Freedom School: Fostering a love for reading, a passion for community

By Jessica Brodie

COLUMBIA—This fall, dozens of Midlands students are heading back to school as stronger readers and thinkers thanks to a summer enrichment program that is transforming lives and minds: Freedom School.

A nationwide program started 20 years ago by the Children’s Defense Fund at sites across the nation, Freedom School has been offered locally at Francis Burns United Methodist Church, Columbia, for the last three years. And as their third year wrapped to a close, leaders took a few moments to assess how this year went—and how students are blossoming thanks to an emphasis on a passion for reading and social advocacy.

“It’s been a good year,” said project manager John Dixon, who with executive director Carol Singletary and site coordinator Derrick Hearn ran the six-week program at Francis Burns for rising fourth to eighth graders.

Dixon is careful to point out that Freedom School is not a program to teach children to read. Instead, it’s designed to give children a better appreciation for reading through books and discussions that address real-world situations, from race relations and homelessness to child abuse or the Taliban. The stories selected all have a conflict resolution component built in, so students learn and engage on a variety of levels—such as one book that dealt with a grandparent facing Alzheimer’s and dementia and the ensuing conflict in the family.

“You hear about caregivers, the adults, but Alzheimer’s affects the whole family, not just adults. Here they can talk about it, talk about what they know about it,” Dixon said.

Regarding race relations, Dixon said, the talks this particular year were some of the best to-date given what’s currently occurring in the nation with the shooting of unarmed black men by some police and the rash of retaliatory violence and protests against law enforcement.

“We actually had a chance to talk about ‘black lives matter’ and ‘all lives matter,’” Dixon said—and about how saying “black lives matter” doesn’t mean “only black lives matter.”

“A lot of times parents try to shield kids from knowing things, and a lot of parents don’t talk about these things,” Dixon said.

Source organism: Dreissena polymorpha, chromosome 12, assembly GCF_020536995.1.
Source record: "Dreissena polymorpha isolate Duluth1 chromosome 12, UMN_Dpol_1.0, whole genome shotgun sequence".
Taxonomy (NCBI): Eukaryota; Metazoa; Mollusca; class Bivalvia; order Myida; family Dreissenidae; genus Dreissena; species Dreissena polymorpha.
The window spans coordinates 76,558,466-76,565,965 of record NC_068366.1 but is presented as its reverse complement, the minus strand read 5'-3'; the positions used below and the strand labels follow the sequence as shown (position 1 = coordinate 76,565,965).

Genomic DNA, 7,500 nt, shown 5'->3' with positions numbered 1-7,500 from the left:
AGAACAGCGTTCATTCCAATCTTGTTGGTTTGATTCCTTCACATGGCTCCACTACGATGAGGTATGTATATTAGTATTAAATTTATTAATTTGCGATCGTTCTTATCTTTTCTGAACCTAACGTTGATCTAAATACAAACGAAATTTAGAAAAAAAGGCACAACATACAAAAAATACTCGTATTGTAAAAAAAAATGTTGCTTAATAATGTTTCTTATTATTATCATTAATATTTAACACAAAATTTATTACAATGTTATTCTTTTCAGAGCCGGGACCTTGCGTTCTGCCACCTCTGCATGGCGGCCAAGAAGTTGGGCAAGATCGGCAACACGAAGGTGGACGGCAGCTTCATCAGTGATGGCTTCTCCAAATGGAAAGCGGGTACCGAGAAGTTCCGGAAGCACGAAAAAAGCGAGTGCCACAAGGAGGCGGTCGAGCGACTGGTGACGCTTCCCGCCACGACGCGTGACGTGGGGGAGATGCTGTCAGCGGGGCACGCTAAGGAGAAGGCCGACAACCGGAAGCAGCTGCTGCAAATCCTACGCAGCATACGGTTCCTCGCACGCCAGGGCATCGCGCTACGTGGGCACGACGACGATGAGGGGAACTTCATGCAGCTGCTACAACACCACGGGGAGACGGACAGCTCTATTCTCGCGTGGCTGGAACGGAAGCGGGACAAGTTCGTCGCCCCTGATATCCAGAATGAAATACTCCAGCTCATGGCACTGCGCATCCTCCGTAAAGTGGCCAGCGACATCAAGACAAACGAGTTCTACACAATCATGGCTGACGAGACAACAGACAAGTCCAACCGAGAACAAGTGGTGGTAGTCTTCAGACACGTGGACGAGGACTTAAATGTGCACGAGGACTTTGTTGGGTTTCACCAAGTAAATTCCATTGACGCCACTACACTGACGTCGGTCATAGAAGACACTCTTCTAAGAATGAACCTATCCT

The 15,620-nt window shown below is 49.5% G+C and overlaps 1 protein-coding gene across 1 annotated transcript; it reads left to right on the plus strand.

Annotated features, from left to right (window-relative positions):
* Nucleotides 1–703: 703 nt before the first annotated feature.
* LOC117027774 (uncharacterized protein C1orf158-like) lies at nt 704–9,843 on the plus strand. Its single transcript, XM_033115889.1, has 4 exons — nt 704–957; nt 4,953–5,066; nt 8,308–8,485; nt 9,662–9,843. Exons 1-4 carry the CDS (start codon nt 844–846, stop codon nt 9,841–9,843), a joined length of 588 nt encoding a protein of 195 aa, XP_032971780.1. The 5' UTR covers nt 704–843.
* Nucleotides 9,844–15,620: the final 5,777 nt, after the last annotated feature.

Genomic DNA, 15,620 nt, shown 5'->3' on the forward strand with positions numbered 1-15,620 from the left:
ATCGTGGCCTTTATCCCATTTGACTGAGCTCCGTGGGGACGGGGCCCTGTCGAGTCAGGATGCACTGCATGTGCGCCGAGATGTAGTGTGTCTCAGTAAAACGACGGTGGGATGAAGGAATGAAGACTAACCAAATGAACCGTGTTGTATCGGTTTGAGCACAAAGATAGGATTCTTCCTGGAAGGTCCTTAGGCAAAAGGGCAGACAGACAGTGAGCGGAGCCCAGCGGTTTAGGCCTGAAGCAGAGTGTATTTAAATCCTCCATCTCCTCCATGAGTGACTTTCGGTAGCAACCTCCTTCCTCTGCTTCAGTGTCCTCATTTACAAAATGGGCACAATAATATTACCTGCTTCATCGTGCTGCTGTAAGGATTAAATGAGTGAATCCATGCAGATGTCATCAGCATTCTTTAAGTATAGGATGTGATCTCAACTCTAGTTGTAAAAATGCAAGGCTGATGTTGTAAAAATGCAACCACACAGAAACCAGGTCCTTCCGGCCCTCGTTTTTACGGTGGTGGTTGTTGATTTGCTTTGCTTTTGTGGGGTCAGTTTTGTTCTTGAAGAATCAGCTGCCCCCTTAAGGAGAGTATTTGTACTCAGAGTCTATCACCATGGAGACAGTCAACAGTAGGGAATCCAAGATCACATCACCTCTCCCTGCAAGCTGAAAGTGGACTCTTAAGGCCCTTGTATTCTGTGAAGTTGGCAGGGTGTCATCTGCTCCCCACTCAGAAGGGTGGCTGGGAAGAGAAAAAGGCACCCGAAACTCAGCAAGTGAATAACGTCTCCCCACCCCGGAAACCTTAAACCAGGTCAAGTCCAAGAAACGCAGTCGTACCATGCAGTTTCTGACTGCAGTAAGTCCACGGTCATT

But at Freedom School, talk they do—and sometimes, that talk sparks a desire for kids to bring about social reform.

A deeper intelligence

Held weekdays 8 a.m. to 3 p.m., most of the day at Freedom School is spent reading and discussing books and their themes in-depth. Freedom School is conducted by servant leader interns: students aged 19 or older who have completed their first year in college and have a 3.0 GPA and a voter registration card. Parents are also required to participate through volunteering and a weekly meeting. The school operates through grants and contributions from church members. A $10/week cost to families covers books, meals, staff training and several field trips.

Parents really appreciate the program, Dixon said. At parent meetings, several told him said they have seen their children’s confidence levels go up, and often they get full sentences instead of grunts or one-word answers when they talk to their children about how their day went. One shared that her daughter, an eighth grader, was actually watching the news with interest about current events and their impact on her life and her community.

“It’s about building up, fostering deeper intelligence,” Dixon said, noting he has seen the growth in the scholars firsthand. “It propels you to push on and not give up.”

Site coordinator Hearn, a Richland One elementary school teacher and a former servant leader intern, said three separate parents told him this is the first program they didn’t have to bribe their children to go to each day; the students are excited to come and learn.

“The thing I love is that the children can come and be themselves,” Hearn said. “They don’t have to come and be who they are in the neighborhood. They can experience a different way of being a kid, experience a different outlook, and that’s beautiful to me. ”

Hearn said so much of what they do is expose students to a positive dialogue about social issues, particularly when they are reading about more sensitive topics, such as Pakistan and the Taliban.

Parent Barbara Ann Jacobs said it has been a blessing having her son, Treshaun, attend; this was his third summer at Freedom School.

“It doesn’t cost much, and I love what he’s learning,” Jacobs said. “He looks forward to coming every day.”

And that’s the whole point, Hearn said: fostering a love for learning and a love for reading, something that will help these scholars become lifelong citizens and valuable, helpful members of the community.

To learn more about Freedom School and the Children’s Defense Fund, visit To learn more about Freedom School at Francis Burns, call the church at 803-754-1760.

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